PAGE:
Anthony's Film Review
This eye-popping, suspenseful disaster movie easily surpasses all others before it...
Before I talk about the movie 2012, let me explain my one criterion for a good movie. If a movie entertains me, it's a good one. It doesn't matter how the movie entertains me as long as it does. For this reason, I can enjoy a sophisticated film as well as a popcorn movie and am willing to rate either type of movie highly if it really grabs my attention. Also, I always try to find something to like with any movie I see. After all, this is the reason we watch movies. We want to enjoy them, and there are many ways they can be enjoyable, even if they are familiar compared to movies already in existence.
With that in mind, here's my bottom-line opinion of 2012. It's an awesome movie. Not awesome as in wholly original and surprising, but awesome as in breathtaking and able to put the audience on the edge of the seat. I went into the theater not expecting too much. As the movie progressed, I found myself more interested in the story and gripped by the intense disaster scenes. Not that my pre-viewing expectations mattered, because even if I expected a horrible movie or a masterpiece, my opinion would still depend on what I finally saw. And I can honestly say that I saw something that was well made.
2012 centers on the end of the world on December 12, 2012, as predicted by the Mayans. In the three years leading up to this day, there are signs that the Earth's core is heating up. This is because of huge solar flares on the sun that propel neutrinos into this planet, occurring before the moment when the sun and the planets in the solar system line up perfectly. Various characters are observing this trend or are affected by it. They include, but are not limited to, Chiwetel Ejiofor as geologist Adrian Helmsley, Danny Glover as the President of the United States, Thandie Newton as the president's daughter, Oliver Platt as advisor Carl Anheuser, John Cusack as divorced writer Jackson Curtis, Amanda Peet as Jackson's ex-wife, and Woody Harrelson as a radio DJ/conspiracy theorist.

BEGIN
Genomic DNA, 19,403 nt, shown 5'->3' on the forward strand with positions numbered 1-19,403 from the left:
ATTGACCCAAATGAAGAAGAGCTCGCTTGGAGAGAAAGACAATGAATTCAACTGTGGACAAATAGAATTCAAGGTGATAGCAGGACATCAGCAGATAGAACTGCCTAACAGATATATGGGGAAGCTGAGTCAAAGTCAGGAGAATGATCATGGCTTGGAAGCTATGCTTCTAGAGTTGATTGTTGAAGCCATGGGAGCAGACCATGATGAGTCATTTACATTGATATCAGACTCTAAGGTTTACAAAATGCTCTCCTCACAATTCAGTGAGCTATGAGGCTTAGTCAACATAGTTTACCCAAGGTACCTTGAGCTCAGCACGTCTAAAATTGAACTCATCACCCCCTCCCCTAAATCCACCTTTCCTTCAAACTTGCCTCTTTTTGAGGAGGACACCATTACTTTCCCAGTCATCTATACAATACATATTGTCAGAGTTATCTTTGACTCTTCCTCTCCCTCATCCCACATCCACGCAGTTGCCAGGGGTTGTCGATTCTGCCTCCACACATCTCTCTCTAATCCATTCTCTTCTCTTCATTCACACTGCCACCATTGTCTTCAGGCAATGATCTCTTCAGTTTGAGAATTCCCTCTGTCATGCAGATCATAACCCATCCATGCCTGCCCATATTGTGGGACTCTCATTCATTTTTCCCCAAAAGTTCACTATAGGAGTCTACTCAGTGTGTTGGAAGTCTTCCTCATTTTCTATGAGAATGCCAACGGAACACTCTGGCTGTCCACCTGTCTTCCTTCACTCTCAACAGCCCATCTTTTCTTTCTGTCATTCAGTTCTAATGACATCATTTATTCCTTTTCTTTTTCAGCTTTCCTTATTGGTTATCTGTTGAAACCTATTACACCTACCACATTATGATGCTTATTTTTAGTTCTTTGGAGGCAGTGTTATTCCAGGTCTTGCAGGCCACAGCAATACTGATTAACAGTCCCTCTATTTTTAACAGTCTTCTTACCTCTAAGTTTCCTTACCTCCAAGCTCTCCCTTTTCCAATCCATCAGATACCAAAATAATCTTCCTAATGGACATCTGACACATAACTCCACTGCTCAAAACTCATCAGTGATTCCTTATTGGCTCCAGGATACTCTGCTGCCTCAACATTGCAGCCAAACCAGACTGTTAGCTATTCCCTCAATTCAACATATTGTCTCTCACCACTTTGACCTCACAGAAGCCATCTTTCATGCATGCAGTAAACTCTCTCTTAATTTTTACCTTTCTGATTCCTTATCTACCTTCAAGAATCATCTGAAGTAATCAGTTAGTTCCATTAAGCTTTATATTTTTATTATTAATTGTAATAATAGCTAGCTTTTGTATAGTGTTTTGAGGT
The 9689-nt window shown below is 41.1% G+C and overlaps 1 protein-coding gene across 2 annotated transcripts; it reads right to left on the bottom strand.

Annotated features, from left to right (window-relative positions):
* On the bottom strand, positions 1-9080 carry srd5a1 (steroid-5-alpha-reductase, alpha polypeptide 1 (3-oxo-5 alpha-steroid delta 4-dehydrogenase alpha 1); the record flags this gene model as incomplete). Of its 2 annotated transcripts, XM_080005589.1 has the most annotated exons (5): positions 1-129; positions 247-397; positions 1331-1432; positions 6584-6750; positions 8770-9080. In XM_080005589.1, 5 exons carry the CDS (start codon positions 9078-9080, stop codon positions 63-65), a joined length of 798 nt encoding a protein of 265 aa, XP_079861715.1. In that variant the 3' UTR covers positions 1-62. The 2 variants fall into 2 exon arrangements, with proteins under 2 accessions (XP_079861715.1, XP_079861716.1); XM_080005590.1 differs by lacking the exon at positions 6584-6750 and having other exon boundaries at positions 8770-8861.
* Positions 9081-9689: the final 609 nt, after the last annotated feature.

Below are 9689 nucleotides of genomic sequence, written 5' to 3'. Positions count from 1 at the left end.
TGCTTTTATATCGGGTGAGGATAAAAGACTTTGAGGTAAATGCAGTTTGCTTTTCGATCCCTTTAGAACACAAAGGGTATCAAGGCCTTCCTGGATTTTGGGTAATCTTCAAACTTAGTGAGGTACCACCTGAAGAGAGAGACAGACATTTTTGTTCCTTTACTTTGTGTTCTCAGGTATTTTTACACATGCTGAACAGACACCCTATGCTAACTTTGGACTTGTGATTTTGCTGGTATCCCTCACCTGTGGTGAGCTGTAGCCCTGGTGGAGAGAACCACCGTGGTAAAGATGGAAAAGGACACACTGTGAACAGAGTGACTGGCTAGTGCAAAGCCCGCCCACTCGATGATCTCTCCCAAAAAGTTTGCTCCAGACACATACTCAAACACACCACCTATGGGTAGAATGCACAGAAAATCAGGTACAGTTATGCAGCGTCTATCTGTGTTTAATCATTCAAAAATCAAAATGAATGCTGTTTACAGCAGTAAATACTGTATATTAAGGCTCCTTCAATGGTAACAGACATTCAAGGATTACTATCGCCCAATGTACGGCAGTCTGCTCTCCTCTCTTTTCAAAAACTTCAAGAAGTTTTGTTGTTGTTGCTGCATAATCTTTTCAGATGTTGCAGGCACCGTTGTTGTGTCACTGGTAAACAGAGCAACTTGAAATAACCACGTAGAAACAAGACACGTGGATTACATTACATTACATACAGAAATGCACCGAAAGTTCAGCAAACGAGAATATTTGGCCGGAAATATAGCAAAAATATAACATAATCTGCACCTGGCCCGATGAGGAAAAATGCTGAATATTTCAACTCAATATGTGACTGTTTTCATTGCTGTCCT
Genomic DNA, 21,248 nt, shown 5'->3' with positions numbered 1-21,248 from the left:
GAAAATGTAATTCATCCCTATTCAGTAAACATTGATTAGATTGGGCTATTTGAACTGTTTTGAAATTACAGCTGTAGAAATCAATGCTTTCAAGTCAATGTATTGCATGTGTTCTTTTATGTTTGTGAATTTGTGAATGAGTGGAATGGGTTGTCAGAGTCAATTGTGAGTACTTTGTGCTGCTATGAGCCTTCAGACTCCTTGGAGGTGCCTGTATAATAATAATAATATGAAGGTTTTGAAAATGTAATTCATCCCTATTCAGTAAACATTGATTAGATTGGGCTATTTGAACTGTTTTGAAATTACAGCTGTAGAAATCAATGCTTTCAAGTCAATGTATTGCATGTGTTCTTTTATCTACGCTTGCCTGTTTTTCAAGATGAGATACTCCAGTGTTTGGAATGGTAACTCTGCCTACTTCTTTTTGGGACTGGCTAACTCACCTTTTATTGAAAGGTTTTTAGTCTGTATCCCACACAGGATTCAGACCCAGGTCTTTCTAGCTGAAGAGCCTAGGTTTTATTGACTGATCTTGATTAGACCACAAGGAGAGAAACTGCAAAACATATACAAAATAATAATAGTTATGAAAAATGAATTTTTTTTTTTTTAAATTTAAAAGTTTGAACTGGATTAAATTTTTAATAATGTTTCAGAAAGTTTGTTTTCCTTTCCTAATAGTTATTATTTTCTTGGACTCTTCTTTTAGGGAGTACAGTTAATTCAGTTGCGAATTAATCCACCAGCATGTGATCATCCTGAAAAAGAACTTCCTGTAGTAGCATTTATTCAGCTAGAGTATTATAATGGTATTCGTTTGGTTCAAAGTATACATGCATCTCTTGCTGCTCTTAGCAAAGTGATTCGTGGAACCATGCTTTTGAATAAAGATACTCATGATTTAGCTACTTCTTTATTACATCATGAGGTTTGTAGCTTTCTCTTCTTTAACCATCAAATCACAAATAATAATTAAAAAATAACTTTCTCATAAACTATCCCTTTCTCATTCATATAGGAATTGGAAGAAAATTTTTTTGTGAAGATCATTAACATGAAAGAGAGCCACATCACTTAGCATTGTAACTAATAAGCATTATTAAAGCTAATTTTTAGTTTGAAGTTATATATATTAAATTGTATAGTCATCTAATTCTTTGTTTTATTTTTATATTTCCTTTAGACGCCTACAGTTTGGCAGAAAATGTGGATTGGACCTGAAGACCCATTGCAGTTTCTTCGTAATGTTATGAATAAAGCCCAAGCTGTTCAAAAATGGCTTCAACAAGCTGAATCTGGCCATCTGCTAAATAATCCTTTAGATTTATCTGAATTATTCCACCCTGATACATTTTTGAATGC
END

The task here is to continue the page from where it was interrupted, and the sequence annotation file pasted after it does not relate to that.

The first disaster scene doesn't occur until about the 40-minute mark. That's OK, because there is suspense building up to this point. Once the actual disaster begins, this tension is maintained. Yes, it was cool to watch a lot of things being destroyed all at once, but at the same time, I found myself holding my breath. The destruction, as farfetched as it was, looked so real that I could imagine myself in it. Roland Emmerich, the director of 2012, is really a master when it comes to disaster movies.
However, this disaster scene is only the beginning. Instead of a movie with one continuous disaster sequence, we have a movie that delivers a series of disaster scenes, including the one during the climax. These scenes add conflict to the story in which the characters are making their way to a location where the high-tech version of Noah's Ark is being built. The ongoing worldwide disaster also adds intense drama to the various character interactions, especially when some characters are sacrificed in this disaster. And if you think the climax is predictable, think again. There are plenty of twists, turns, and surprises such that you might find yourself doubting your expectations. That alone can add even more tension to the experience.
When I look back on this movie, I can honestly say that I was amazed. 2012 was just so much fun. I don't care what anyone else says. This movie is not supposed to be a contender for the Academy Awards or anything like that. It's just a fun thrill ride purely for entertainment value. And if you love disaster movies, especially Roland Emmerich's past movies like Independence Day (which now feels like a low-budget movie compared to 2012), you will definitely enjoy this one. It truly is the ultimate disaster movie, the one to end all disaster movies.
For more information about 2012, visit the Internet Movie Database.